As expected, Montgomery County, Maryland’s Board of Education has voted to shift to a “mask-optional” policy in schools.
With Tuesday afternoon’s unanimous vote, Maryland’s largest school system joined Virginia in making them optional. Around the D.C. area, masks are required now only inside D.C. and Prince George’s County schools.
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Prior to the vote, interim Superintendent Monifa McKnight said that the change reflects improved COVID metrics in the county, and that the school system will continue monitoring them “as we’ve always done” in case they worsen again.
“If we’ve learned nothing else from COVID-19, we know that we can’t always predict the future,” she said.
And with that vote, McKnight said, the school system will be launching a campaign to promote respecting others’ beliefs on the issue of masking.
“This is one that will be necessary for us to make sure that every staff member in all of our facilities and every student feels that their opinion and their choice — no matter what it is — is to be respected,” McKnight said. “And the more we can all say that, the more we can emphasize it and model it in our interactions, is important.”
Shifting to a mask-optional policy seems like a big step to a lot of people, Board Member Rebecca Smondrowski said.
“But unless you’re only going to school and staying home, we’ve kind of already taken that step,” she said, “so I’m hopeful that it’ll be a nice, easy, smooth transition for not just our students, but our staff.”
The Montgomery County Education Association – which represents over 14,000 school employees – also backed the resolution lifting the mask mandate.
In video testimony, MCEA President Jennifer Martin cited the latest guidance from the Centers for Disease Control and Prevention in not opposing the change, but she said any new plans should take into account the needs of high-risk populations.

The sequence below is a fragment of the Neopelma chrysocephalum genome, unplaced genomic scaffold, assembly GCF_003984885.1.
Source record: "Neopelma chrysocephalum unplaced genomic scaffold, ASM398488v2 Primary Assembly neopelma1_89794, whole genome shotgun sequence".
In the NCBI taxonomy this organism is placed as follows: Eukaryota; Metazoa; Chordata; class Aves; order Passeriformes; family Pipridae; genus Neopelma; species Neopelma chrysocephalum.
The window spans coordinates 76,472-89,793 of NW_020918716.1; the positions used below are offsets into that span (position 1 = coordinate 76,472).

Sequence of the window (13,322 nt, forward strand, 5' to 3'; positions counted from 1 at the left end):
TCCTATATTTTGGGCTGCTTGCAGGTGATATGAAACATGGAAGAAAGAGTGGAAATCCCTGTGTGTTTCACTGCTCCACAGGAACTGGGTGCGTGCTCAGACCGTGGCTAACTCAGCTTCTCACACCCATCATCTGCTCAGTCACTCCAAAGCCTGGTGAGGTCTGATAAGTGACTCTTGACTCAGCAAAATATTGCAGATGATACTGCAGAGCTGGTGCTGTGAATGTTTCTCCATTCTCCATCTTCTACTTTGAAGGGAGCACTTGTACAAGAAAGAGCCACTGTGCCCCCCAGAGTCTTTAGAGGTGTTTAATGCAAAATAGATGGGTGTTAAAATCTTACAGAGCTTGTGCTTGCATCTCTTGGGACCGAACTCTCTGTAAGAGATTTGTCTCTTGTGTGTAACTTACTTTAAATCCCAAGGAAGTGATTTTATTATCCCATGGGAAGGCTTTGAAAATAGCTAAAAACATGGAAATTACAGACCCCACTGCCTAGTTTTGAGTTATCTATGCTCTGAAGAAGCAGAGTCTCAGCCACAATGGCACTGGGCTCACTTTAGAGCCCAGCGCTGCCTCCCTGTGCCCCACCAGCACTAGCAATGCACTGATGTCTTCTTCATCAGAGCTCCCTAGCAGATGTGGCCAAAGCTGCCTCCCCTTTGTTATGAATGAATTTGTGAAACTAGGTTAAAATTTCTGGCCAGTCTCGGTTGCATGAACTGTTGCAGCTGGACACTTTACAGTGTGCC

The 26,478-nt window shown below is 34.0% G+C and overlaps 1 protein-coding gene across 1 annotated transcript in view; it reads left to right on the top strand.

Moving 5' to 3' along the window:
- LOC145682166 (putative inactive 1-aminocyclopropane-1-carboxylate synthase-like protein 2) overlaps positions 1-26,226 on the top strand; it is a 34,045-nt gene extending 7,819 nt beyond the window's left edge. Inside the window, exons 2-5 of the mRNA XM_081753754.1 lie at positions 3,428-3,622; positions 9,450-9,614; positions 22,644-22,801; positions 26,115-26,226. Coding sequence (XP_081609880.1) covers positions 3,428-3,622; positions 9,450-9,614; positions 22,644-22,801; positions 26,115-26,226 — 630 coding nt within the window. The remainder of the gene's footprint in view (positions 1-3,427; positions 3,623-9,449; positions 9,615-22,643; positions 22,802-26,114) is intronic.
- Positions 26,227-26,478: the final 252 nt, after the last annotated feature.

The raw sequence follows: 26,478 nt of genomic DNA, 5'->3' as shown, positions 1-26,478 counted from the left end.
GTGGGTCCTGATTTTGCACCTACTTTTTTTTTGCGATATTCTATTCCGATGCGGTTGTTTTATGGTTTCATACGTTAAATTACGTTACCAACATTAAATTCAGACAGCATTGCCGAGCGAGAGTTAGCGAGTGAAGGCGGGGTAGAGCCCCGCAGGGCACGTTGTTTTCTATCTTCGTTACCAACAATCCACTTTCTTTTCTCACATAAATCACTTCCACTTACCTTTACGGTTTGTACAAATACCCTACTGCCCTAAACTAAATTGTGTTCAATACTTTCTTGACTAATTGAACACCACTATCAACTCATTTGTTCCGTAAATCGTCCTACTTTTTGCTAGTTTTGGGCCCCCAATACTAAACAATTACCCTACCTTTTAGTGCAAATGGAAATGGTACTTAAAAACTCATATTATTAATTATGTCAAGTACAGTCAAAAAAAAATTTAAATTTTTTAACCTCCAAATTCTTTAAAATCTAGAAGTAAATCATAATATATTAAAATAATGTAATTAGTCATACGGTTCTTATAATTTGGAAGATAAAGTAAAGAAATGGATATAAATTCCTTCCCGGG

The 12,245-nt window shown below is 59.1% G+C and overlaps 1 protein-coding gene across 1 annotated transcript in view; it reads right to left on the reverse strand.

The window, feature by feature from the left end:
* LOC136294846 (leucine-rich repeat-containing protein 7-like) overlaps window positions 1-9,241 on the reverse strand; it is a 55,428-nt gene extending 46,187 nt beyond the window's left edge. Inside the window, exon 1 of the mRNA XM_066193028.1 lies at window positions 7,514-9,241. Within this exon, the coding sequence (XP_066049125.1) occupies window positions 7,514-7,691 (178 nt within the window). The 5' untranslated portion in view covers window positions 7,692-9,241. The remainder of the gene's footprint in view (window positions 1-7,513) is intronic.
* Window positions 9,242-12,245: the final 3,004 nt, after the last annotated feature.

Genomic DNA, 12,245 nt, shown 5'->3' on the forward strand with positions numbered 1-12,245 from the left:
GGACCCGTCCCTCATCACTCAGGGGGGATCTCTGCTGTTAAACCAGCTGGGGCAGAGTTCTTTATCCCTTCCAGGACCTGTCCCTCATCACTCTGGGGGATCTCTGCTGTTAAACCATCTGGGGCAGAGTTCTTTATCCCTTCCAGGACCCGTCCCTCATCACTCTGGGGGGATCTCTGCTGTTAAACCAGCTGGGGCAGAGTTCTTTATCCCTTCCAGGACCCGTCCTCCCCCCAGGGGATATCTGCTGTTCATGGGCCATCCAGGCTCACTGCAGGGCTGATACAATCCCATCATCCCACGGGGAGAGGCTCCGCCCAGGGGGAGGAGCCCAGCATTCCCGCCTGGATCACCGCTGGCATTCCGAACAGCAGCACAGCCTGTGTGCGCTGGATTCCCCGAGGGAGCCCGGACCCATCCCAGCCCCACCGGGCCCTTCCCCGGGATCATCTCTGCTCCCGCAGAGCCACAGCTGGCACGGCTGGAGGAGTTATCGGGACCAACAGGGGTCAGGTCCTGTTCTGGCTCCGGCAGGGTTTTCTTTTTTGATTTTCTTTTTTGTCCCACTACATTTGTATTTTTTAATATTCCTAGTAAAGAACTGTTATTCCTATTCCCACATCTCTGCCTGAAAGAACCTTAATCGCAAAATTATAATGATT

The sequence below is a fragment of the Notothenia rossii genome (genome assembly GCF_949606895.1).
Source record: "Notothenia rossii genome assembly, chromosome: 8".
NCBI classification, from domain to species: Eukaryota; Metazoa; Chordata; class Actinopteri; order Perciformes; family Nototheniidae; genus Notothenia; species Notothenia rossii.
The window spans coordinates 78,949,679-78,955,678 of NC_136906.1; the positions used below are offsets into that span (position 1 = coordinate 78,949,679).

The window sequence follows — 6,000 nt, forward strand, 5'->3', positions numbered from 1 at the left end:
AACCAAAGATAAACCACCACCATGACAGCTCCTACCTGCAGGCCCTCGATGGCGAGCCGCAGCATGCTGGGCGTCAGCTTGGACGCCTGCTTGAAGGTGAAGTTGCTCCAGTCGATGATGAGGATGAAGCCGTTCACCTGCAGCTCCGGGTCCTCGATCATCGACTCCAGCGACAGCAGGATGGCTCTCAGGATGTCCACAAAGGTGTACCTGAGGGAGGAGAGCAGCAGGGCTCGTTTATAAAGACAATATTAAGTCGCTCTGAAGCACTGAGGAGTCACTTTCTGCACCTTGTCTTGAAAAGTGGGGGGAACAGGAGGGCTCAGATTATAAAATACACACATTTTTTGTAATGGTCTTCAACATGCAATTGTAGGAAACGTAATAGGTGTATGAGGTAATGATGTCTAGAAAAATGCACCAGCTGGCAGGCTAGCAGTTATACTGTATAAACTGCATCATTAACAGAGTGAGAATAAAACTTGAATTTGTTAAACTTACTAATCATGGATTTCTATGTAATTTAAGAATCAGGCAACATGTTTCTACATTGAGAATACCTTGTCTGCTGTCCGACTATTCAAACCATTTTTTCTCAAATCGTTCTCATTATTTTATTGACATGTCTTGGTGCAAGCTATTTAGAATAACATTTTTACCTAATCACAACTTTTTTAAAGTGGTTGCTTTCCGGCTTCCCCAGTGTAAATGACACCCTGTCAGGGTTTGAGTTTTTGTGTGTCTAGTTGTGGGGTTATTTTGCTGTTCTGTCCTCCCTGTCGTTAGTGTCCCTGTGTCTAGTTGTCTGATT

“What accommodation will be made for these individuals?” she asked.
The union, Martin added, also has questions about how the school system plans to handle yet another case surge, or the emergence of a new COVID variant.
“MCEA seeks consistency and clarity on the metrics for determining when a return to masking might be needed,” Martin said.
Tuesday’s vote followed a morning of testimony from parents and a few students on both sides of the debate.
Parent Erika Norman said masks make it harder for kids to connect and form new friendships, and that mandates “should be reserved for situations where advised by health authorities (i.e., not now) and a serious discussion should be had of costs, benefits and the unique needs of some special populations before imposing it.”
One parent of a sixth-grader, Shawn Lyons, also backed lifting the mandate, noting that kids have been at the lowest risk of harm, death and hospitalization from COVID.
“Our children also have the lowest risk of transmitting and spreading the virus,” he said. “… It has become evident that the fear tactics from our media, as well as our politicians, have made [an] impact on a large percentage of Montgomery County residents.”
Keir Bickerstaffe said his 7-year-old, who has chronic medical conditions, can only return to school safely if a masking mandate remains in place.
“I promise you, nobody wants this pandemic to be over more than immunocompromised people and their families,” Bickerstaffe wrote. “We have borne the brunt of this pandemic in terms of mitigating risk and isolating ourselves.
“But while many may be ready to declare themselves ‘done’ with the pandemic, immunocompromised children do not have that luxury. Not yet.”
Parent Peter Witzler also urged the board to keep the mandate in place for the sake of his 6-year-old son Jackson, who has spina bifida and is immunocompromised.
“Your decision today could force my family to make an impossible choice risking Jackson’s educational progress or knowingly sending him to an unsafe learning environment,” Witzler testified.
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